Helen Fisher talks of MRI brain scans and genetics being the reason for gender difference but then goes on to say that the "reason why women are better talkers: language is the key tool to control children" suggesting social influence.

She comes across as under qualified to be speaking on such matters and as such to be honest will no doubt have little impact. We feminists have little to fear from Helen Fisher I think.

Ms Noir said...

I went to read the news this morning and saw this headline on the BBC website and did not get what I expected!

My favourite quote from this article has already been mentioned above "You want proof? Research shows that film scripts written by women are more complex and have more ambiguous endings than those written by men" - yep that's all the proof I need. Gospel. What sort of journalism is this? (written by a man you might notice)

Helen Fisher talks of MRI brain scans and genetics being the reason for gender difference but then goes on to say that the "reason why women are better talkers: language is the key tool to control children" suggesting social influence.

She comes across as under qualified to be speaking on such matters and as such to be honest will no doubt have little impact. We feminists have little to fear from Helen Fisher I think.

Susan said...

I kind of wish I hadn't read the piece from the BBC website. Now I'm mad. She's not a feminist? Then why is she a research professor at Rutgers? If she's not a feminist, shouldn't she be in a kitchen somewhere, making dinner for some man?

I took a look at her CV from the Rutgers website and the Wikipedia entry about her (which contained the following just-a-tad-snarky comment, "By many accounts, including her own, Fisher is considered the world’s leading expert on the topic of love..."). She got a Ph.D. in physical anthropology from Colorado University in 1975. There is no mention in either of a husband or family. So given the information we have, it looks like Ms. Fisher is a 62 year-old woman who got a Ph.D. at a time when there weren't too many women getting them, but she's not a feminist? She's apparently not married, herself, but she's the world's leading expert on love? Am I out of line for thinking she's being a little hypocritical?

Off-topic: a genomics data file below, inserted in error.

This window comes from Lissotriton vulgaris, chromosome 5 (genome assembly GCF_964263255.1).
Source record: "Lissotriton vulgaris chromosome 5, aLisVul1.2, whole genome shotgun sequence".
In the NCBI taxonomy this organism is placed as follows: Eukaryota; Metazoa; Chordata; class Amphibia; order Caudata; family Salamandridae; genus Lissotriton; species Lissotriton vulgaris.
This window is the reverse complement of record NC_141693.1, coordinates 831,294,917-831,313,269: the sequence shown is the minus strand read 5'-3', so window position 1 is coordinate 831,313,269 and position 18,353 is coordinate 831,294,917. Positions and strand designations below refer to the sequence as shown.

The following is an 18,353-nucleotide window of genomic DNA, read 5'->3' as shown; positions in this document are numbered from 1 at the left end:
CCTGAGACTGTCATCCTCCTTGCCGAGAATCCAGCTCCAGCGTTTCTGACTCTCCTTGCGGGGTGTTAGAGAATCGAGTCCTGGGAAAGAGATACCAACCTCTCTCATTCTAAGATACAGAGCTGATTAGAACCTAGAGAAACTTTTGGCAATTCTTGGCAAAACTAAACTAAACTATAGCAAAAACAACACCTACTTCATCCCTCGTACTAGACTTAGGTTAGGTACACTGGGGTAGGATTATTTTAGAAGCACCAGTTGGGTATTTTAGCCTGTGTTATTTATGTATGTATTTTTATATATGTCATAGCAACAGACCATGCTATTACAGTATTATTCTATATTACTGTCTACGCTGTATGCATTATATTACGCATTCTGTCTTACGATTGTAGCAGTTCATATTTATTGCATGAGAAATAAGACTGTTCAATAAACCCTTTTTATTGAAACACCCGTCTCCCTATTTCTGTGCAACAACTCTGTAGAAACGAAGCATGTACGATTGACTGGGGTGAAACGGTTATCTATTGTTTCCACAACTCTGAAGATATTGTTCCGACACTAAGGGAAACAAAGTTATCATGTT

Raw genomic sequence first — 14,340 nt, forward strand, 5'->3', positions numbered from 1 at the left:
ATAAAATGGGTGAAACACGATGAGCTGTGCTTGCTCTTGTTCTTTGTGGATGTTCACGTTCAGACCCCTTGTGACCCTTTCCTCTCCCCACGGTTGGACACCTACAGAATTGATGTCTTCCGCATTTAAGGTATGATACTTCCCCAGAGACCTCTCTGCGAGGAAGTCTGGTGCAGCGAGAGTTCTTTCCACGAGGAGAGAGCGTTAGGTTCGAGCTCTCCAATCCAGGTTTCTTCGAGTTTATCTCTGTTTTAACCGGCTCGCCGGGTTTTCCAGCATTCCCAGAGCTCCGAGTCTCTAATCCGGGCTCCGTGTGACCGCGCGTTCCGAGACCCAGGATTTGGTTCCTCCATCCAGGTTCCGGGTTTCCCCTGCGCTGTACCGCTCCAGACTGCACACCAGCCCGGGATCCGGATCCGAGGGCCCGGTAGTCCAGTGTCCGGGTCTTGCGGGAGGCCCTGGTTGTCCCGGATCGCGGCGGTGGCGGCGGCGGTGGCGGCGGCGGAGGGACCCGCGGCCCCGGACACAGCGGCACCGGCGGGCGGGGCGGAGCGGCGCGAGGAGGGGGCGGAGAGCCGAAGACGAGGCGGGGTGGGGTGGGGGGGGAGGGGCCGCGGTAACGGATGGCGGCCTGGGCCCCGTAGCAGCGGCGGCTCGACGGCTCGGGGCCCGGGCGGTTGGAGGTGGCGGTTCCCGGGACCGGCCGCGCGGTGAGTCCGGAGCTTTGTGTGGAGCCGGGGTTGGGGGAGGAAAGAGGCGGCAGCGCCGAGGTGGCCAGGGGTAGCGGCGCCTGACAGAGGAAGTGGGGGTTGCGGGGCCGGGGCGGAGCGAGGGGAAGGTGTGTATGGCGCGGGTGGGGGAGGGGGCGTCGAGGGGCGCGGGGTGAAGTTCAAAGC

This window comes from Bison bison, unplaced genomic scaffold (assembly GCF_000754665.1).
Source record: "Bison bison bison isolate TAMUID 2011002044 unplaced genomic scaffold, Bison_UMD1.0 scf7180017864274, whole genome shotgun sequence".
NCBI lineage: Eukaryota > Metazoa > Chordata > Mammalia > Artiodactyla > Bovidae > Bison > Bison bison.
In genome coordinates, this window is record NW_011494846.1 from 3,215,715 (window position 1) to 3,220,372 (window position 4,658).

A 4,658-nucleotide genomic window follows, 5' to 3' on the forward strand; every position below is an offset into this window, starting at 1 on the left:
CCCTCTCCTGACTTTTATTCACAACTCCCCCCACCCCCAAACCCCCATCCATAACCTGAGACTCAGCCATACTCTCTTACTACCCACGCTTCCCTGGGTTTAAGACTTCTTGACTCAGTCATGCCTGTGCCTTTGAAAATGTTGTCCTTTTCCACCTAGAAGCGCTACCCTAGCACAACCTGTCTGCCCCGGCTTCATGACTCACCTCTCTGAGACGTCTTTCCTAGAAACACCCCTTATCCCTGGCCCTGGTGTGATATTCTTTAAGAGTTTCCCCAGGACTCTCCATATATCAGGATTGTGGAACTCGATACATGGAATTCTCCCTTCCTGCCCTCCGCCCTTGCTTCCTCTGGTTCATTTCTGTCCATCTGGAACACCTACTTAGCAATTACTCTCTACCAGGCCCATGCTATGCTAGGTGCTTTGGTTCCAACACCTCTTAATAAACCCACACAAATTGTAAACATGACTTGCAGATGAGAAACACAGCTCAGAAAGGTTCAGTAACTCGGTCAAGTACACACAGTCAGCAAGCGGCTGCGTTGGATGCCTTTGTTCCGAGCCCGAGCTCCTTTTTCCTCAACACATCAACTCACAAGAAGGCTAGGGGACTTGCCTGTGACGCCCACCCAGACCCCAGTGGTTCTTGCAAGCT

Susan said...

Oh, just to clarify my comment: I don't happen to think a woman needs a man to be happy, but isn't taking advice on finding a mate (which she does via a contract she has with the websites match.com and chemistry.com, lectures and books) from someone who hasn't got a mate a bit like getting advice on car maintenance from someone who only owns a bike?

Vince M said...

"I kind of wish I hadn't read the piece from the BBC website. Now I'm mad. She's not a feminist? Then why is she a research professor at Rutgers?"

Are you implying that non-feminists aren't qualified to be research professors at Rutgers?

"If she's not a feminist, shouldn't she be in a kitchen somewhere, making dinner for some man?"

What a misogynist remark!

Cruella said...

Without feminism women would not be allowed to apply for jobs like research professor at Rutgers. So if she rejects feminism presumably she would want to express that in her actions by rejecting the rights that feminism has handed her and return to the role that women had before feminism. She presumably would also want to refuse to vote, to wear trousers, etc.

Femenist said...

She reminds me of Camille Paglia-I think these women are misogynist-very male identified! Great blog!

Adam Knowles said...

What a relief to discover someone else thinks this lady and her unevidenced nonsense should be called out, not called upon by the likes of the BBC and TED.